ADVERTISEMENT

My Karva Chauth Will Always Be A Feast, Never A Lonely Fast 

My Karva Chauth ‘feast’ menu might make you want to change your mind about fasting altogether.

Updated
Women
4 min read
My Karva Chauth Will Always Be A Feast, Never A Lonely Fast 
i

(This piece is from The Quint’s archives and was first published on 29 October 2015. It is being republished on the occasion of Karva Chauth and might change your mind about fasting altogether.)

There hasn’t been a single day in all of my 30 years, that I’ve spent fasting for anything. I’m a total foodie and just the idea of having to skip a meal makes me shudder. So, on my very first Karva Chauth, I decided to set the record straight for years to come. I asked Puru, my husband, if he would mind me not fasting for him. He said, “Why take the trouble? Plus, if you fast, then I’ll have to do it too and I really don’t want to.”

We don’t fast, we only feast together on Karva Chauth.

(Photo: The Quint/Megha Mathur)

This pressure he was feeling to maintain the equality in our relationship was touching. Luckily my in-laws are not big on the idea either. But, what if they were? Should I pray and fast if it’ll make them happy? I was very confused till my genius husband came up with a brilliant idea. "Let’s switch fasting with feasting” he said. So on ‘our’ first Karva Chauth (and now our second), we’re going to feast on our favourite yummies, rather than keep glum fasts.

ADVERTISEMENT

‘What’s for dinner’ comes with a great deal of excitement from Puru, especially on Karva Chauth. The menu is making me drool already.

Starter: Rawa Fried Prawns

Rawa fried prawns remind me of our first date! (Photo: www.awesomecuisine.com)

We bonded over several plates of delicious rawa fried prawns on our very first date. So this one has to be on the menu. These little babies sprinkled with a tangy squeeze of lemon will be a lifelong reminder of our love for food and each other.

Main Course: Railway Mutton Curry With Rice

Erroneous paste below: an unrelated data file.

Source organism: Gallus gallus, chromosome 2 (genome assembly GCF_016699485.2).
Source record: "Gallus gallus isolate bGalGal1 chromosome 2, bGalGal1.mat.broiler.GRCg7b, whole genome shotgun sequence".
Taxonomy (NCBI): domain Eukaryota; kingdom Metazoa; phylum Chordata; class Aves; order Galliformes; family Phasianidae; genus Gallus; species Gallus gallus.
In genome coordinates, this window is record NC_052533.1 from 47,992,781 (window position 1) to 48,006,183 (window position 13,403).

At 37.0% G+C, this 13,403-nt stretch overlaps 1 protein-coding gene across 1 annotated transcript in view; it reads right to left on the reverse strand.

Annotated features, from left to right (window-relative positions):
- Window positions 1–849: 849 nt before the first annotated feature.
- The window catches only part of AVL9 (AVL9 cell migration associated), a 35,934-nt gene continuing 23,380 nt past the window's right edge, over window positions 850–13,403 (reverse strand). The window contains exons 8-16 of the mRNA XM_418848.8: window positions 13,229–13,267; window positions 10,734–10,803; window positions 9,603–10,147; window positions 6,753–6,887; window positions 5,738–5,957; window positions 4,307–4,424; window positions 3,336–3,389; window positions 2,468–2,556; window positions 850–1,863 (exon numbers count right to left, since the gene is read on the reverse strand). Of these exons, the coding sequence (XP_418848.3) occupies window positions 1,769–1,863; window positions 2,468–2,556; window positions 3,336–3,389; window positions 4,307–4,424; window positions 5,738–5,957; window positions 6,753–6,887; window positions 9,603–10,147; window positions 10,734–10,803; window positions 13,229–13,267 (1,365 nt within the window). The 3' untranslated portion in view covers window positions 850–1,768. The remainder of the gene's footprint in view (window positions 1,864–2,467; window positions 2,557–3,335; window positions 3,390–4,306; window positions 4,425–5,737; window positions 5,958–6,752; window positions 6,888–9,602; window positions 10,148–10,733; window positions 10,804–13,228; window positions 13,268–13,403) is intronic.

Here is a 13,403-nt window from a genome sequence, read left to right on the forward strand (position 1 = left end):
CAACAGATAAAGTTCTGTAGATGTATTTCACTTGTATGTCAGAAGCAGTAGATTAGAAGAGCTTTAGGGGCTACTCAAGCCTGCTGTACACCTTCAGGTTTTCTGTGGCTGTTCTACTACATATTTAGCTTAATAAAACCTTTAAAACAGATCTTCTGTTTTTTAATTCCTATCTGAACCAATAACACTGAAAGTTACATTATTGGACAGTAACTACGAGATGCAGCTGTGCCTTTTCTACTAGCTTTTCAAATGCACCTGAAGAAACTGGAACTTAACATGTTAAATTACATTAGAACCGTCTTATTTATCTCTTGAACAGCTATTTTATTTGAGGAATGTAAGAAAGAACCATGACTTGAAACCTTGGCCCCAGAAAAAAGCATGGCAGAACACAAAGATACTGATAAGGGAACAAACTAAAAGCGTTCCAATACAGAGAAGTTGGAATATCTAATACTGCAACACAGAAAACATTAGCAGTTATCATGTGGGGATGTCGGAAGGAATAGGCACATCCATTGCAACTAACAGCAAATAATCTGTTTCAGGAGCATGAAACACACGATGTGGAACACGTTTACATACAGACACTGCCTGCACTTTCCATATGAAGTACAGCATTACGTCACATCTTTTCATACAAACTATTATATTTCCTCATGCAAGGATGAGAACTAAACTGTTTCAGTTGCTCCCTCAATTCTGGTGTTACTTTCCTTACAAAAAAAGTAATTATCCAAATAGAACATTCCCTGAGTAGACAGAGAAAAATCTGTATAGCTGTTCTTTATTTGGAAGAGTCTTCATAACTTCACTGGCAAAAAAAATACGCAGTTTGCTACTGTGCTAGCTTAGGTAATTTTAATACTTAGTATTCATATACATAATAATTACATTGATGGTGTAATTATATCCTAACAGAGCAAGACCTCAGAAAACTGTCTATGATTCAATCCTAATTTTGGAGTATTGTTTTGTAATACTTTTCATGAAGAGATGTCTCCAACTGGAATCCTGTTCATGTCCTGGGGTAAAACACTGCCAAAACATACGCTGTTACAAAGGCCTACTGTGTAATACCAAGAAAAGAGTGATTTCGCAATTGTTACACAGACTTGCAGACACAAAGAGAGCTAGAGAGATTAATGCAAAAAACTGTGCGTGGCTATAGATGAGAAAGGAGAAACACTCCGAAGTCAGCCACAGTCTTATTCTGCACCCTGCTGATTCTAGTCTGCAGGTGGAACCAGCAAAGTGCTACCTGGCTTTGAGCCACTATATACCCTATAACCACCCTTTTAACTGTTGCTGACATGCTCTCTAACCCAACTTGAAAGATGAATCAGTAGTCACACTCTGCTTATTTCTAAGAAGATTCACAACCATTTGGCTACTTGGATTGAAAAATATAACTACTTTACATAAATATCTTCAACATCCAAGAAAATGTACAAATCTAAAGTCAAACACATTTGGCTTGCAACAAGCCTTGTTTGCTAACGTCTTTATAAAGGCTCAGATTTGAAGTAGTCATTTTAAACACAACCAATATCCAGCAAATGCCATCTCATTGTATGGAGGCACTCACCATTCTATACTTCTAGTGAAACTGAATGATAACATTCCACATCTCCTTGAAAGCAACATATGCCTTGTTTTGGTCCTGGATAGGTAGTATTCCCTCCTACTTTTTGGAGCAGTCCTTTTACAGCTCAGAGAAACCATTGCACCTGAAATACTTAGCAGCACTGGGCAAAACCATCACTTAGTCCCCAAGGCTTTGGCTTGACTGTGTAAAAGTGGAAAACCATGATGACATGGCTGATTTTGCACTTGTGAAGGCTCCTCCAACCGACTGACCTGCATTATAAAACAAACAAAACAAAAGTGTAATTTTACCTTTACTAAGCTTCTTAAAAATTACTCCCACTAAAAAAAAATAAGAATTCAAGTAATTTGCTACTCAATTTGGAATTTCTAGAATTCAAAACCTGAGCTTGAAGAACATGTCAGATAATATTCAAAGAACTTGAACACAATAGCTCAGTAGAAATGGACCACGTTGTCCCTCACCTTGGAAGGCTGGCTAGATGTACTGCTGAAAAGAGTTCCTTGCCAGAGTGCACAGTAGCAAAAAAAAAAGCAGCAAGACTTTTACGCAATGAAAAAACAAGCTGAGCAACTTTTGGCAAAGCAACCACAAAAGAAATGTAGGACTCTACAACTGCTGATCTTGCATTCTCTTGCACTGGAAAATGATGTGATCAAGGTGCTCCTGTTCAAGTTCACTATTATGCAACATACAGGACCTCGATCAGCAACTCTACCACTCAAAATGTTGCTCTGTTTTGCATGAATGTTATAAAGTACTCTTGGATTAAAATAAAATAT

There’s nothing better than homemade, railway style mutton curry

This is one of Puru’s all time favourites. We might not have seen the worst in each other yet, but we’re definitely our very best after wiping clean a bowl of rustic mutton curry. It’s an easy, no-fuss, spicy preparation that is a sweet reminder of our train journeys together. Hubby dear loves to have this with a steaming plate of rice. This mutton dish also has a special, and a rather clumsy place in my memory. On our wedding day, as my husband and I sat down for dinner, he got so excited to be served a piece of his favourite mutton curry, that somehow he managed to let a piece jump out of his hand and on to my bridal lehenga. It made me laugh then, and it still cracks me up today.

Puye/Gulgule

Karva Chauth calls for some delightfully sweet puye

Finding a worthy life partner and getting married was hard work as it is. So Karva Chauth makes for the perfect occasion to celebrate a mission well accomplished. I’ve grown up with these blissfully sweet fried dough balls. My mom makes these during her fast every year and I have always been the lucky one to sprinkle the dough with fennel seeds and sugar. This year, I’m going to make my own. Who needs gooey wannabe desserts when we have these traditional cuties? Sprinkle some crushed pistachios, plonk a scoop of vanilla ice cream on the side, and relish the magic of Karva Chauth.

Homemade Sangria

That’s Puru and me toasting to our first Karva Chauth. 

Puru and I might be total opposites, but we’re clones when it comes to tastebuds. Ever since he’s become the proud owner of a cocktail set, he stirs up some mean drinks. He does a beautiful job of mixing wine and fruit, with just the right amount of sugar and cinnamon. We celebrate everything with his signature red wine fruit Sangrias, and this one flags off our Karva Chauth meal.

I know I’ve been a bit cruel to the fasting ladies out there with this foodie menu. A traditional Karva Chauth might not be my thing, but I believe that ever wife or soon-to-be-wife, has her own way of expressing love for her husband. I’ve grown up watching my mum fasting religiously for my dad. It’s the one day of the year when I think she looks the most beautiful, dressed up in a red and green, tie and dye chunri. Not just her, all the ladies in my family, including my sister, fast for their husbands. My favourite part of Karva Chauth has always been the end, when the men of my family lay the table and serve dinner for the hungry ladies. There’s a deep love in all of this and that’s what is beautiful about this tradition of tyaag.

But there’s love in our decision to feast together too. Where’s the need to give up on something we enjoy together, as a way to pray for the obvious? So we celebrate the abundance that we’re lucky to have in our lives, and you’re welcome to join us if you change your mind.

Happy Karva Chauth to all the fasting and feasting ladies out there.

(At The Quint, we are answerable only to our audience. Play an active role in shaping our journalism by becoming a member. Because the truth is worth it.)

Published: 
Speaking truth to power requires allies like you.
Become a Quint Insider
25
100
200

or more

PREMIUM

3 months
12 months
12 months
Check Insider Benefits
ADVERTISEMENT
Stay Updated

Subscribe To Our Daily Newsletter And Get News Delivered Straight To Your Inbox.

Join over 120,000 subscribers!
ADVERTISEMENT
×
×